I understand why Picoult felt that SMALL GREAT THINGS was above all Ruth’s story, and that it would be another form of prejudice to tell it from the sole perspective of a white lawyer. Yet Kennedy is a more successful character, and her transformation --- becoming aware of her own privilege, her own assumptions --- is the heart of the book. Although Kennedy tells Ruth, early in their relationship, that “the only race that matters is the human one,” she comes to realize that “racism isn’t just about hate. We all have biases, even if we don’t think we do.... [R]acism is also about who has power...and who has access to it.”

The title of this novel --- from a Martin Luther King quote: “If I cannot do great things, I can do small things in a great way” --- is fitting, for it is not always in the grand drama of the trial that Picoult’s characters see racism in action (and, potentially, make room for change), but in everyday gestures and encounters: the woman in the hospital cafeteria who moves her purse as if to secure it when Ruth comes near; the way Ruth’s voice changes when she’s talking on the phone to a white person; the scene where a white nursing student, shadowing Ruth on the ward, is assumed by a patient to be the one in charge; the store personnel who single out Ruth as a possible shoplifter while leaving Kennedy alone. Ruth remembers the way her soldier husband, now dead, wearing a tux on their wedding day, was assumed by a hotel guest to be a bellhop. She feels for Edison, her teenage son, when his longtime best friend --- white --- objects to him dating his sister.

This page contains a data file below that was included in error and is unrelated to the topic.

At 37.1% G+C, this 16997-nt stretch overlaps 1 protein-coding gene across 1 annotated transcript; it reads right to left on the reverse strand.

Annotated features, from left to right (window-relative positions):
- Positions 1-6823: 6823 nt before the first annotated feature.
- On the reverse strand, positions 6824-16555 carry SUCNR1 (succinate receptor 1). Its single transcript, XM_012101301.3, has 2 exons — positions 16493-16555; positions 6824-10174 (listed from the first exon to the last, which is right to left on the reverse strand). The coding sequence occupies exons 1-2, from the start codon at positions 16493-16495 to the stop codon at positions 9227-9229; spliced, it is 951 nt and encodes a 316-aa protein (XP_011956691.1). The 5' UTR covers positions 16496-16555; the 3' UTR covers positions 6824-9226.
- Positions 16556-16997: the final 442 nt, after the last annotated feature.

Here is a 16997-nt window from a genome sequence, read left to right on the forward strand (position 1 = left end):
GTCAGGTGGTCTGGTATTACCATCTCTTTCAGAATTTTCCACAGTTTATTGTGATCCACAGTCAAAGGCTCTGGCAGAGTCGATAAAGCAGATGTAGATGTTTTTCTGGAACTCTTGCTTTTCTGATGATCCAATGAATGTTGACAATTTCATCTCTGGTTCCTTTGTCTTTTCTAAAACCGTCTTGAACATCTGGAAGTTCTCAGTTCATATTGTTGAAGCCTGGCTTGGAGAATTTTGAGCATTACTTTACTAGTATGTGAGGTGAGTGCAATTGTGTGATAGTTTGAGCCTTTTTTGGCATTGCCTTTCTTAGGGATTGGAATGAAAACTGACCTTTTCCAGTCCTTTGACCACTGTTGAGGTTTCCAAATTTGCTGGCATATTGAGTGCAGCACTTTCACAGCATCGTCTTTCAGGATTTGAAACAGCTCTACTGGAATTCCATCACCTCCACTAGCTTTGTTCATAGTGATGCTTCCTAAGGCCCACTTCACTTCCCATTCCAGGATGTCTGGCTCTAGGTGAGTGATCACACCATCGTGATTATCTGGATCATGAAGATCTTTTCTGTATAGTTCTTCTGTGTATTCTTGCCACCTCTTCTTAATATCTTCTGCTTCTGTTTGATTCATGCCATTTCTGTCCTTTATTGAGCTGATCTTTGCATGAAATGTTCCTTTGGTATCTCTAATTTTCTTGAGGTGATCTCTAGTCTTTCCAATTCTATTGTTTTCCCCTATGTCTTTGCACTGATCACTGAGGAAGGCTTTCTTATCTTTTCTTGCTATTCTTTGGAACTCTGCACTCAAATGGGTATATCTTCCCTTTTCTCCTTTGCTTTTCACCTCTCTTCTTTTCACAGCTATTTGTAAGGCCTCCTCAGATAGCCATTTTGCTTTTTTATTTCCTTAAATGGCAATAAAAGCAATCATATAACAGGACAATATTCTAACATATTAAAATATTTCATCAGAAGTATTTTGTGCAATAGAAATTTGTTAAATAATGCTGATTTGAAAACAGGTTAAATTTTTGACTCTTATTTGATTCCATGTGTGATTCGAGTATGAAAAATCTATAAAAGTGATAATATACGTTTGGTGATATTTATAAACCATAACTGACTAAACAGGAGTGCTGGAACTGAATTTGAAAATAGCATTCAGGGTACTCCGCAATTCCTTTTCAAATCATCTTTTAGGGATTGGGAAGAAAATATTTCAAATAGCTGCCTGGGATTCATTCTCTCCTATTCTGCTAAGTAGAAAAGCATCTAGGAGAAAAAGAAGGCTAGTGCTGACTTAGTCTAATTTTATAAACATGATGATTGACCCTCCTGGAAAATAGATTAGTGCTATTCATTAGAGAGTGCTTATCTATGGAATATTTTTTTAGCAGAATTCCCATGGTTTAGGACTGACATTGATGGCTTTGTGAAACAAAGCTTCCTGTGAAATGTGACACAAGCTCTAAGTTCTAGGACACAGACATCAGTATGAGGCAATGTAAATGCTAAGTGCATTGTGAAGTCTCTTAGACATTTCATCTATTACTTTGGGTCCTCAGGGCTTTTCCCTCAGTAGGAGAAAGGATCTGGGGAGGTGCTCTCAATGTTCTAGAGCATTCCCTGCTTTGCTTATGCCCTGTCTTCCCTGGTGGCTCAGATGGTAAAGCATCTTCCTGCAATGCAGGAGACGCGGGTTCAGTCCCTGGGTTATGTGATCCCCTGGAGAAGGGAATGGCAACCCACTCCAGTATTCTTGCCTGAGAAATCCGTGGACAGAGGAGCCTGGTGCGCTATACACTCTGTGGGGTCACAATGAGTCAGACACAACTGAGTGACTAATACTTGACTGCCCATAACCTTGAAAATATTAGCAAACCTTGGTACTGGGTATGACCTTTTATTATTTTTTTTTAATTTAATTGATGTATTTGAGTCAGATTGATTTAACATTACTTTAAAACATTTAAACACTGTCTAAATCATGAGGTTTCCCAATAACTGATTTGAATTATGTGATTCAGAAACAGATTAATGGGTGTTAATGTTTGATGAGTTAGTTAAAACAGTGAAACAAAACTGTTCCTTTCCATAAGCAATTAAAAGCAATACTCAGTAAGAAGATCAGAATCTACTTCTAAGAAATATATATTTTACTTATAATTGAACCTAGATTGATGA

These, to me, are the most powerful moments of the novel, and the ones that will stay with me as I move around my own multiracial city and put my own behavior to the test. SMALL GREAT THINGS makes it clear that inclusiveness requires a commitment from us all. Nothing could be more important.

Reviewed by Katherine B. Weissman on October 13, 2016

Small Great Things
by Jodi Picoult

  • Publication Date: February 20, 2018
  • Genres: Fiction
  • Paperback: 528 pages
  • Publisher: Ballantine Books
  • ISBN-10: 0345544978
  • ISBN-13: 9780345544971